We can do better than denial, deflection and defensiveness around sexual harassment

Rebecca Vassarotti MLA 12 March 2021 5
Rebecca Vassarotti

Rebecca Vassarotti says she has been deeply affected by the allegations of rape against a sitting Cabinet Minister. Photo: Michelle Kroll.

International Women’s Day is usually a day of reflection and celebration – recognising the achievements of women and giving thanks for the strides we have made.

On International Women’s Day this year, I reflected on the significant challenges that we still face.

It is hard not to feel enraged that we find ourselves in 2021 still facing the fundamental issue of how we ensure women are safe in our homes, in public places and when we go to work.

It is hard not to be furious that there is such little regard given by some men in power to the impact of sexual harassment and abuse.

It is deeply distressing to witness the action and inaction of our political leaders that sends a message that women’s experiences are not important and do not matter.

The reports of sexual abuse and sexual harassment in Federal Parliament, and allegations of sexual assault by a sitting Cabinet Minister, have greatly affected me and many other women.


READ MORE: How important is it to model gender equality for future generations?


As a new member of government, I recognise that this is a moment of reflection, a moment to ensure our workplaces are safe places for women, young people and people with different abilities.

The ACT Legislative Assembly is a very different place from Parliament House and I am deeply thankful for this. A female-majority parliament and a long history of female leadership on all sides have fundamentally shaped its culture for the better.

This is a workplace where people finish work and go back to their own homes, where sittings do not extend into the late hours of the night, where there are workplace policies and strategies that support work health and safety.

However, I know there is more we can do.

No political party is immune. This is not just an issue for one side of politics or one part of the community; it is an issue we all must confront to demand and do better.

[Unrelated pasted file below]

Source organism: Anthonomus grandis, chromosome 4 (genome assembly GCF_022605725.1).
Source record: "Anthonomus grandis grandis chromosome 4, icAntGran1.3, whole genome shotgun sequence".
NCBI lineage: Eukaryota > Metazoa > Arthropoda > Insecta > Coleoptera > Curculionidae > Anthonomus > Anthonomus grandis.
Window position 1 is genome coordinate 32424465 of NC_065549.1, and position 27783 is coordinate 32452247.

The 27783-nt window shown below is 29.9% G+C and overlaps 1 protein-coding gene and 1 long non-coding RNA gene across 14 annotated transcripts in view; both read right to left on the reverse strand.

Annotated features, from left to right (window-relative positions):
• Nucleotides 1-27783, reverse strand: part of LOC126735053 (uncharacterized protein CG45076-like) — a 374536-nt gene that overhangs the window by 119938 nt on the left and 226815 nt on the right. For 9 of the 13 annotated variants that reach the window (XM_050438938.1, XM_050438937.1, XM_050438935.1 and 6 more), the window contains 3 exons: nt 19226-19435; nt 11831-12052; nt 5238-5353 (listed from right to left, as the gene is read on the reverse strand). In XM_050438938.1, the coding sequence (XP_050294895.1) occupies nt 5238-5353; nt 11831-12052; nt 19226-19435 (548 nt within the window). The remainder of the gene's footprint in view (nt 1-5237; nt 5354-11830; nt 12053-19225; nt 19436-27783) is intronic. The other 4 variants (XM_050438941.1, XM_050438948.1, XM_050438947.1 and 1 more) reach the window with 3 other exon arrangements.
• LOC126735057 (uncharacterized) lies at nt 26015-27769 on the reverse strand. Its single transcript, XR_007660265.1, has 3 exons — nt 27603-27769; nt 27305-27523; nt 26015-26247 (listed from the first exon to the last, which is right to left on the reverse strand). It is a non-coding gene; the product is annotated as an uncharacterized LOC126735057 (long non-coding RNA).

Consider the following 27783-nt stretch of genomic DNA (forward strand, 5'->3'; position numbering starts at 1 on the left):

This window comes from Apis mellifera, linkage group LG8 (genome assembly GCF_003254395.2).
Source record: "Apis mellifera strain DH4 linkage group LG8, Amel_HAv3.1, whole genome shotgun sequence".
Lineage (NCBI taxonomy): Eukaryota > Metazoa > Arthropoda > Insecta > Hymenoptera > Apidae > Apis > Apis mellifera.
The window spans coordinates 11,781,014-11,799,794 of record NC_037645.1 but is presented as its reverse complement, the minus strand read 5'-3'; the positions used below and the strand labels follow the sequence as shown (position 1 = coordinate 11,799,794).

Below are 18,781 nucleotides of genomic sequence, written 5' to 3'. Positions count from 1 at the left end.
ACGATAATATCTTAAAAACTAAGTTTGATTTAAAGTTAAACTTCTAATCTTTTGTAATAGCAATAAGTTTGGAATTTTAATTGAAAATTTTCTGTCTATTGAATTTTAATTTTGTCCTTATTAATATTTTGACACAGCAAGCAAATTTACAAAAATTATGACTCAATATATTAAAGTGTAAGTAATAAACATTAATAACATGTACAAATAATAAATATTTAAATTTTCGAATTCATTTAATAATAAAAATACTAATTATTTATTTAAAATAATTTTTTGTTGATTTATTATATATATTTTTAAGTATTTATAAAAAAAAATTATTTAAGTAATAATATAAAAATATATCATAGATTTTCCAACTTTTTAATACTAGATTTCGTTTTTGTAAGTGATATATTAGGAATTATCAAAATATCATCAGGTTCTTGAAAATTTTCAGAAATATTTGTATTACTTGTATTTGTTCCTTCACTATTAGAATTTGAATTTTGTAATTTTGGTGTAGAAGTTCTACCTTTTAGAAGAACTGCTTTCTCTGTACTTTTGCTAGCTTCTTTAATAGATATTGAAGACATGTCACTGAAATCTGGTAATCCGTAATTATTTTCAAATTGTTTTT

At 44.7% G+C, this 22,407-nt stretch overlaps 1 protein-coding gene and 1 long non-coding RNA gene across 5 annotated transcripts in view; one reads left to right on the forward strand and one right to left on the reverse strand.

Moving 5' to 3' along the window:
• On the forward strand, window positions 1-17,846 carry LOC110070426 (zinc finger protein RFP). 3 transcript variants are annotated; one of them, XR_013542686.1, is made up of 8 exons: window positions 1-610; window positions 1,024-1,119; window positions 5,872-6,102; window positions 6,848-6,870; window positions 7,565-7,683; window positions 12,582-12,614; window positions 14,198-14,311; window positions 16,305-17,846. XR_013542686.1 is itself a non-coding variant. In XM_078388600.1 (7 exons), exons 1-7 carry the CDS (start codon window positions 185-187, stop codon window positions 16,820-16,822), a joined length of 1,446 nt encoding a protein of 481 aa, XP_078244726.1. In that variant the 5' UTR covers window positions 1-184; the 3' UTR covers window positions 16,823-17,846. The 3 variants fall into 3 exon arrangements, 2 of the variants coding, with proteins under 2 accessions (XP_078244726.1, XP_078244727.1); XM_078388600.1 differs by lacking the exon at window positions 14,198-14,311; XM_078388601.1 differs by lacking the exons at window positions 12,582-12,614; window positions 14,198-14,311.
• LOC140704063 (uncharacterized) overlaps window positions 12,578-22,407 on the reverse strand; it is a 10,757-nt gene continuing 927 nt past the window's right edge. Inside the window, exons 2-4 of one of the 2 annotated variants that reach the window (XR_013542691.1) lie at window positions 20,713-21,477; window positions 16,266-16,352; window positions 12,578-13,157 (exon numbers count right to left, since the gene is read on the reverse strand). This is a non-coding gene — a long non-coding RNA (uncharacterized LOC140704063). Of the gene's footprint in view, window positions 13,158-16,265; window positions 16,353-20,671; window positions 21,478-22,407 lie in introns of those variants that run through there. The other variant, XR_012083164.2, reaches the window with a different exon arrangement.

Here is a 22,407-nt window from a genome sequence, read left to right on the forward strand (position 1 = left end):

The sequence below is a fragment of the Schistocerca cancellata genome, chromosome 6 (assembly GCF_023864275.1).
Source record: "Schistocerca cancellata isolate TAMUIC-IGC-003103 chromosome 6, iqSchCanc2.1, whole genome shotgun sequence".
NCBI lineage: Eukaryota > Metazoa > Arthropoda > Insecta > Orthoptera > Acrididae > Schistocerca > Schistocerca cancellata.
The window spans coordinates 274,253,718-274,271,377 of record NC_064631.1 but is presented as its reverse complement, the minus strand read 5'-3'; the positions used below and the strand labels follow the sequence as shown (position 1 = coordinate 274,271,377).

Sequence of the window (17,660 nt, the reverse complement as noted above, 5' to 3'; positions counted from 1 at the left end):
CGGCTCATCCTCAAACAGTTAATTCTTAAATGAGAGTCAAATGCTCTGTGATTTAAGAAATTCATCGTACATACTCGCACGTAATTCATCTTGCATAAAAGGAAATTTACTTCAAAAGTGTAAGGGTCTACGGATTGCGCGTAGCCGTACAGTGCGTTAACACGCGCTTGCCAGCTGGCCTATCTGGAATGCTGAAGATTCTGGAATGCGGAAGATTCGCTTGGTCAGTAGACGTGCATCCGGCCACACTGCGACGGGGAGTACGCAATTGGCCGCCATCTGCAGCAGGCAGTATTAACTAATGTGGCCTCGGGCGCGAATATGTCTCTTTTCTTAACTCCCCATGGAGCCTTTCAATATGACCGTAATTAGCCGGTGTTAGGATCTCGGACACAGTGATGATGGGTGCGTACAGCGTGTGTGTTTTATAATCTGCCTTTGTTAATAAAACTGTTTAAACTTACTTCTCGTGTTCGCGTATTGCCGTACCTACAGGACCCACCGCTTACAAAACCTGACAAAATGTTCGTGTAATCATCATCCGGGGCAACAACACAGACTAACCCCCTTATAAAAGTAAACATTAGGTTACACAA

We, the ACT Greens, faced this in 2016. It was deeply confronting to realise that not only had we failed to keep a young volunteer safe but our response to it had likely led to further trauma and distress.

I do believe that the changes we made – in governance, complaints processes, health and safety initiatives and culture – have made our political party a much safer place.


READ ALSO: Endometriosis isn’t all in your mind – despite what the doctor tells you


As political leaders, we need to lead. We need to set the standard. We need to demonstrate that we hear and care for the many women who have experienced sexual harassment and abuse.

One of the most powerful reasons people remain silent is the reality that, across the board, Australian society has not responded well to allegations of sexual harassment and abuse.

We cannot stand idly by and let defensiveness, deflection and denial set the standard for Australia and Australians.

Rather than hoping allegations die with the media cycle, the time has come to validate the courageous women who speak up against their alleged perpetrators.

We need to develop new pathways that ensure women are safe to disclose their abuse while holding people to account for their actions. This will not break the rule of law – it will enhance it.

This is a moment of choice and opportunity for our nation.